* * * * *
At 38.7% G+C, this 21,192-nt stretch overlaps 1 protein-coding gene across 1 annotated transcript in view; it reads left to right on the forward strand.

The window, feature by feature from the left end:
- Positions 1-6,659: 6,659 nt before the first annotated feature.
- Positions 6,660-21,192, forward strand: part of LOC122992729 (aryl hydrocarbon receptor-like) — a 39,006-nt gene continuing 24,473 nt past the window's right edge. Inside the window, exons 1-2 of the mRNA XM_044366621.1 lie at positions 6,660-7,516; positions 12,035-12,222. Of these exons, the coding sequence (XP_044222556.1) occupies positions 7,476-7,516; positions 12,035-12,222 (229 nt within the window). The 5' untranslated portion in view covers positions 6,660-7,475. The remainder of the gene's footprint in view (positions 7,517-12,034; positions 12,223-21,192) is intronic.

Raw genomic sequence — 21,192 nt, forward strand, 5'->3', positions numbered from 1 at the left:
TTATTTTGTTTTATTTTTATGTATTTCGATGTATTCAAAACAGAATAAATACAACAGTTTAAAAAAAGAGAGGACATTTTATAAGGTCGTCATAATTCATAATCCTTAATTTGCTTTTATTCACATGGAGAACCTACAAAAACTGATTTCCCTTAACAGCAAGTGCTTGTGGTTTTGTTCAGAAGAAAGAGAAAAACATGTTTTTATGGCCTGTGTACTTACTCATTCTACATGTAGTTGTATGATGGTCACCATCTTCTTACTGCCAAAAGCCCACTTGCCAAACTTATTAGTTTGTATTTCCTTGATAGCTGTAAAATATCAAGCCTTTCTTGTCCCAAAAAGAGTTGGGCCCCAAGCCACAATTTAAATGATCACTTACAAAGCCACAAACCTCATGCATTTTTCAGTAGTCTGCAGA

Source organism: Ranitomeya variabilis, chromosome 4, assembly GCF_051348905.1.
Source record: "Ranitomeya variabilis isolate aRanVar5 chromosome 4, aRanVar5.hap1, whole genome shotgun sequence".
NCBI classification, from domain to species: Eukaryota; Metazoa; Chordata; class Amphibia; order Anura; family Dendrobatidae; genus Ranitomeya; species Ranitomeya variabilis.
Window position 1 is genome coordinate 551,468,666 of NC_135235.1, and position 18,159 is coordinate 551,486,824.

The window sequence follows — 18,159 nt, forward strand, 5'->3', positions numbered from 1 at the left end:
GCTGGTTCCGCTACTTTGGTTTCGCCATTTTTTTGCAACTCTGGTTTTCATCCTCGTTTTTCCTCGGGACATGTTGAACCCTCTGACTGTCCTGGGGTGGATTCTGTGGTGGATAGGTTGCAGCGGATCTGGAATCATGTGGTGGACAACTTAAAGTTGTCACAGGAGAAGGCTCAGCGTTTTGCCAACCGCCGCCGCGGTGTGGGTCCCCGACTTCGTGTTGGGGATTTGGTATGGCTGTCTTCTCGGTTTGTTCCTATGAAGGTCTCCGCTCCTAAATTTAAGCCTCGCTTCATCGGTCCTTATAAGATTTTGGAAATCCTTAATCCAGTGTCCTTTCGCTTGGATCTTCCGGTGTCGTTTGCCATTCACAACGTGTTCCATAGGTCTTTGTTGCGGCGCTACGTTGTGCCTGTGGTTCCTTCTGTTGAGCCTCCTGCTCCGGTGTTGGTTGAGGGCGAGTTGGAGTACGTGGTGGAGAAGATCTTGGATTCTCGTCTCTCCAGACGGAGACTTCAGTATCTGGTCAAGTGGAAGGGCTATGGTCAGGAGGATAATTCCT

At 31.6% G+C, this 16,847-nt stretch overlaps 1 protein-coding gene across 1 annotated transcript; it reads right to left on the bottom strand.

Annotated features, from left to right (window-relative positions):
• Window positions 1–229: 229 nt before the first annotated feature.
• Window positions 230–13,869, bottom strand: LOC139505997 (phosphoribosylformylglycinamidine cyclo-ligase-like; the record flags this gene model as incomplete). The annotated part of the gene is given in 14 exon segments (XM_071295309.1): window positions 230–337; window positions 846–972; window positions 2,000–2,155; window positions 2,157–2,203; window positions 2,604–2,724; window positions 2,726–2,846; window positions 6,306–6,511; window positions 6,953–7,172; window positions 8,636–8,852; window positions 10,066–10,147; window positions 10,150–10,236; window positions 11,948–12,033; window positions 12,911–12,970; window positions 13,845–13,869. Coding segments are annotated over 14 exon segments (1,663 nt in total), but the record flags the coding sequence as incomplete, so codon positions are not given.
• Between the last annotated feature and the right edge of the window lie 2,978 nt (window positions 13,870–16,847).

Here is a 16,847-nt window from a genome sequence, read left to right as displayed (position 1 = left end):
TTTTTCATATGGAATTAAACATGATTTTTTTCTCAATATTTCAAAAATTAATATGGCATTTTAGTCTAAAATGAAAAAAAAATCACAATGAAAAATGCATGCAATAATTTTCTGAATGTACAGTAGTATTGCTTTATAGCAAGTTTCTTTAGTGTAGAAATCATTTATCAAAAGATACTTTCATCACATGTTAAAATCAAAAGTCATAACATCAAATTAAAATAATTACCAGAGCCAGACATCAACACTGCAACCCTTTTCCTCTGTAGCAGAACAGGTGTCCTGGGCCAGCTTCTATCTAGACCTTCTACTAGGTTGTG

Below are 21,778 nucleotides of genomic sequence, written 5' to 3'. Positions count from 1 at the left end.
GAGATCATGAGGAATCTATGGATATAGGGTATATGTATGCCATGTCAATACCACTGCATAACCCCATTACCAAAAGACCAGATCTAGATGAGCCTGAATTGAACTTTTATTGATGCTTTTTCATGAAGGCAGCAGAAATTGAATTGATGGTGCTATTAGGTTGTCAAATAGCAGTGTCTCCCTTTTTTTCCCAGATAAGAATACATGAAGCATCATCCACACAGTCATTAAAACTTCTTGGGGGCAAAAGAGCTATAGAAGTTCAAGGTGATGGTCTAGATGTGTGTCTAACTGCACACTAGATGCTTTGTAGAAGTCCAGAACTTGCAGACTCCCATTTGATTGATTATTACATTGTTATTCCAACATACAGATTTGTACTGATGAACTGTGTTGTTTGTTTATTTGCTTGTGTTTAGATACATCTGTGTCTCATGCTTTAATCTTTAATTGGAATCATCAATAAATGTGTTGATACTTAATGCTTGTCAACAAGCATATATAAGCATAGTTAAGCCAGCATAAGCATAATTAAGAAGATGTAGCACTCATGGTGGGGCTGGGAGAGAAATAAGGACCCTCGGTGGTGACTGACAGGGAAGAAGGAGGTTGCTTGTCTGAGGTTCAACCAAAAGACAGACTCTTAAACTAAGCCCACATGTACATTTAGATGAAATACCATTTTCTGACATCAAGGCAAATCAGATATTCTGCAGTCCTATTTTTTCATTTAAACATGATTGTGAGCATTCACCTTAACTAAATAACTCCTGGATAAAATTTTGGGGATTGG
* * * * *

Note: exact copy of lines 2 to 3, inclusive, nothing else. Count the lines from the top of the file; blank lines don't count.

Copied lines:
The window, feature by feature from the left end:
- Positions 1-6,659: 6,659 nt before the first annotated feature.